Can Ethical Culture Be Audited, Not Just Measured?
Can ethical culture be audited? That’s the question we recently received from the internal audit department of a Fortune 250 company. Their inquiry wasn’t so much about measuring ethical culture (the company had recently completed an ethical culture survey), but rather about actually auditing ethical culture, using standard auditing protocols and methodologies. The audit would provide an independent, risk-based assurance of the company’s control environment and processes for identifying, evaluating and managing ethical culture risk, including a definable and repeatable process for continuous improvement.
In developing our response, we reviewed some of the leading research into ethical culture and drew upon our own experience managing ethics and compliance programs. We also looked at several white papers on auditing ethical culture from the Institute of Internal Auditors (IIA) .
While the IIA documents were helpful, we found that their focus was not on auditing ethical culture per se, but rather on auditing the traditional components of an ethics and compliance program (i.e., policies, training, hotline, investigations, third-party due diligence). In our view, these papers rely on a misleading assumption – that the presence of an ethics and compliance program is indicative of an ethical culture. It is not.
Certainly, an ethics and compliance program is a necessary condition for an ethical culture, but it is not necessarily a sufficient one. Rather, an ethical culture requires alignment between the formal (ethics and compliance program) and informal (cultural) systems within an organization. Therefore, an ethical culture audit needs to focus on the informal components of ethical culture, not just on the traditional components of an ethics and compliance program.
In developing our ethical culture audit, we identified the following key auditing activities:
1. Define the informal indices of an ethical culture.
At a minimum, this would include the areas of ethical leadership, organizational justice, and speak up culture/fear of retaliation. There may be others, but we would start with these three as there is an abundance of behavioral science and research to support their understanding and evaluation.
2. Identify the internal control processes related to each of these indices.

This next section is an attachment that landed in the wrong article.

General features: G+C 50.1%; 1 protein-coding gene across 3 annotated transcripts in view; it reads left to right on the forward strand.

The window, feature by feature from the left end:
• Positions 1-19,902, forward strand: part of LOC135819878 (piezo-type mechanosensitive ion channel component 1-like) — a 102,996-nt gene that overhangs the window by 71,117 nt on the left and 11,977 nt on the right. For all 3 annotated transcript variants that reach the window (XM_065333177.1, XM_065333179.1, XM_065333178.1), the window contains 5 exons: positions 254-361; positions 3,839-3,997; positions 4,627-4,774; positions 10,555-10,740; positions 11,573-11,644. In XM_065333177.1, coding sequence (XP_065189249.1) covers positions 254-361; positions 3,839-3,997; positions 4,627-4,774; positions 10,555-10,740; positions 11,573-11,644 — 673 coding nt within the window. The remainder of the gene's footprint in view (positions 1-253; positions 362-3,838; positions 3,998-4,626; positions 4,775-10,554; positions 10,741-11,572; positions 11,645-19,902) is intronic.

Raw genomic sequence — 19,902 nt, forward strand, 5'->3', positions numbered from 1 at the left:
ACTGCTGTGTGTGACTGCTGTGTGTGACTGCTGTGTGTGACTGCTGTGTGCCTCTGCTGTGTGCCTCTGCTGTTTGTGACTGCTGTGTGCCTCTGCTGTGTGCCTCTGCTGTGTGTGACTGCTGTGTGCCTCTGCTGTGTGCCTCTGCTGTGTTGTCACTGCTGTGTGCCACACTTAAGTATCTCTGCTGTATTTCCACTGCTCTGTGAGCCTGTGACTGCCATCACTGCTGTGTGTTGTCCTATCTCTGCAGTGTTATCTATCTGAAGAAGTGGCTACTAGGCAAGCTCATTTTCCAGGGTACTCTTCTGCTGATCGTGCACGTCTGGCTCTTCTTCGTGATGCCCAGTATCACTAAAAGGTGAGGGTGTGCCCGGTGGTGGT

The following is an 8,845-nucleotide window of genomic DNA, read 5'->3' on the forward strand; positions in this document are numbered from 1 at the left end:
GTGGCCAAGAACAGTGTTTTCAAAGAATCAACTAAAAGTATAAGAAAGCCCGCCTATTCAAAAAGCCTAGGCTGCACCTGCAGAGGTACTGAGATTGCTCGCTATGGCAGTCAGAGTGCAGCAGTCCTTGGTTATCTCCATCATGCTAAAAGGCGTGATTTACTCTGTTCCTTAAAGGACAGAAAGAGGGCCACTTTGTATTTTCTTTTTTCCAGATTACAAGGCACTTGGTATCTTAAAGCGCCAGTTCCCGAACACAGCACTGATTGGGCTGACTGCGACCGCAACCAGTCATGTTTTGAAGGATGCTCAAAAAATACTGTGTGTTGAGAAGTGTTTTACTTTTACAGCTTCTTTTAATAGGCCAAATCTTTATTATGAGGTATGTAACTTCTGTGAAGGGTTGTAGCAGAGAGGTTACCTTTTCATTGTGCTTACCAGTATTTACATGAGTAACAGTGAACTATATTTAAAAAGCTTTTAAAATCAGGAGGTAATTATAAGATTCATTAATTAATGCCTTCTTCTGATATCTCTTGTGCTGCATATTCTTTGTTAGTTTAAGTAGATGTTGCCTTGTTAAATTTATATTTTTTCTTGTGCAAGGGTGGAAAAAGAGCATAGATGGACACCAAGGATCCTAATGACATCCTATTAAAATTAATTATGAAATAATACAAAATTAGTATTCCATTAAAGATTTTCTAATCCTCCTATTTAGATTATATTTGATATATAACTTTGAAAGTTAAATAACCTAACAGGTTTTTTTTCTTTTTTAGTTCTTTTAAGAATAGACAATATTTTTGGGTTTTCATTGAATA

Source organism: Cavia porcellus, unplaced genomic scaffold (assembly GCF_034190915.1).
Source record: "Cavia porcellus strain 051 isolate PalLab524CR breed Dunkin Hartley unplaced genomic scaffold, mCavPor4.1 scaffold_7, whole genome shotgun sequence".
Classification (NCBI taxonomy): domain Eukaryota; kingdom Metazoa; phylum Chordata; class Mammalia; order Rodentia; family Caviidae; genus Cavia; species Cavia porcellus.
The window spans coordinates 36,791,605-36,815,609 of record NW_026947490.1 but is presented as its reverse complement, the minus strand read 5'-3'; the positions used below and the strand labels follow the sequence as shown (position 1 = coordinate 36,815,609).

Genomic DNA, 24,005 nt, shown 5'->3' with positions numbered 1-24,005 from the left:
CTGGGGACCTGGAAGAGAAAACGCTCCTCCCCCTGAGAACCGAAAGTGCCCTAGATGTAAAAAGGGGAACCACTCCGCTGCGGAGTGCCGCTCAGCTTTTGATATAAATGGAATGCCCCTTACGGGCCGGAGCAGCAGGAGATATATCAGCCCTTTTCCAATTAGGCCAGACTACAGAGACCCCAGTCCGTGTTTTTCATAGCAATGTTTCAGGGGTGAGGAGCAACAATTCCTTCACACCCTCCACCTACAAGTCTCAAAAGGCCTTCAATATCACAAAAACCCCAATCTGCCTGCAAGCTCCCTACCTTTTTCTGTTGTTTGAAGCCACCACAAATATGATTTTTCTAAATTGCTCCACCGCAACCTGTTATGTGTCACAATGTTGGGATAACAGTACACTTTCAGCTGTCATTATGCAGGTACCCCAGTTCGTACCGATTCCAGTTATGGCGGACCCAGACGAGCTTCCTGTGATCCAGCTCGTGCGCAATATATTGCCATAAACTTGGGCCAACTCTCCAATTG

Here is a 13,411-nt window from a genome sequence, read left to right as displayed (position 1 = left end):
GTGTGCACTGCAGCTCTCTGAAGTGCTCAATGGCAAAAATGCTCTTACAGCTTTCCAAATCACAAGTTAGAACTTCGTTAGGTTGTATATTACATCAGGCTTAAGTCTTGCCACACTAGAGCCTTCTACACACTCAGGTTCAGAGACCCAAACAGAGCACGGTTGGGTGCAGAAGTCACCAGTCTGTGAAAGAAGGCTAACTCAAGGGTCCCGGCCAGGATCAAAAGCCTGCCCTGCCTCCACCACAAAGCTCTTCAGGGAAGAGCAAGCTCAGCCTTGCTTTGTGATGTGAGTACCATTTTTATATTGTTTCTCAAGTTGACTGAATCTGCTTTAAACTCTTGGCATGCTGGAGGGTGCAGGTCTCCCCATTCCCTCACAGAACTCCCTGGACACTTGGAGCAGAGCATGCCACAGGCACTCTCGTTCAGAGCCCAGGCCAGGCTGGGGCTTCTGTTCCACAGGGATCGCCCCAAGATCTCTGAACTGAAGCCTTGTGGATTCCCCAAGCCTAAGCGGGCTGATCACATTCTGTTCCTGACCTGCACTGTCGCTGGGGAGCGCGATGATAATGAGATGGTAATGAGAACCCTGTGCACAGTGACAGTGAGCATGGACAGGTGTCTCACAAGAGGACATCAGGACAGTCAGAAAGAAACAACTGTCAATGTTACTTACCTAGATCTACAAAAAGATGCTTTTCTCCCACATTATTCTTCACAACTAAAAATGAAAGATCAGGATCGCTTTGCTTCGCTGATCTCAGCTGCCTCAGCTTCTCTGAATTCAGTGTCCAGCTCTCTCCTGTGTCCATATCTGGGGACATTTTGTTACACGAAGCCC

Using ethical leadership as an example, we can explore the processes and controls related to ethical role modeling and ethical management in an organization. For example, do managers in the organization model expected behaviors and hold others accountable for their ethical behavior? Do performance reviews or job candidate interviews include aspects of ethical leadership?
3. Create meaningful data points and metrics for each of these indices.
With organizational justice, for example, we can look to internal investigations metrics for “procedural justice” outcomes (i.e. is the investigation process consistent and fair). We can also look at the resulting disciplinary measures for “distributive justice” metrics. For example, are employees held to the same disciplinary measures at different levels of the organization? Sadly, we often see that leaders are held to a lessor standard of discipline than line managers – a clear warning sign for ethical culture.
4. Look for evidence of continuous improvement across these cultural indices.
Does the organization identify opportunities to improve their culture, not just based on the outcome from an employee engagement or ethical culture survey, but based on actual data and process control failures related to ethical culture? Are employees incentivized to speak-up? What are the rates of retaliation and where does it occur? How many improvements to the compliance program are focused on ethical culture or originate from an employee that “spoke-up?”
We believe there are more areas of ethical culture that can be identified, measured and evaluated. Over time, we also expect more companies to adopt a greater focus on ethical culture and the informal systems within their organization.
Ethical culture can be audited, not just measured. Using proven internal audit methodologies and processes, an ethical culture audit can provide an independent risk-based assurance of a company’s control environment and processes for managing ethical culture. An ethical culture audit can help transform a company’s ethics and compliance program by treating ethical culture as a core program element not just a by-product of the compliance program. To be sure, companies should be conducting regular audits and self-assessments of their formal ethics and compliance program. They should also be conducting regular ethical culture surveys (no longer an emerging best practice, but a standard program requirement). Overall, we believe that ethical culture audits are the next step in the evolution and maturity of effective ethics and compliance programs.
 Linda K. Trevino and Katherine A. Nelson, Managing Business Ethics, Straight Talk About How To Do It Right. Sixth Edition. Wiley (2016).
 “Evaluating Ethics-Related Programs and Activities.” Practice Guide (June 2012); “Sustaining and Ethical Culture.” Tone at the Top (June 2014); “A Hard Look at the Soft Stuff” Global Perspectives and Insights (June 2016)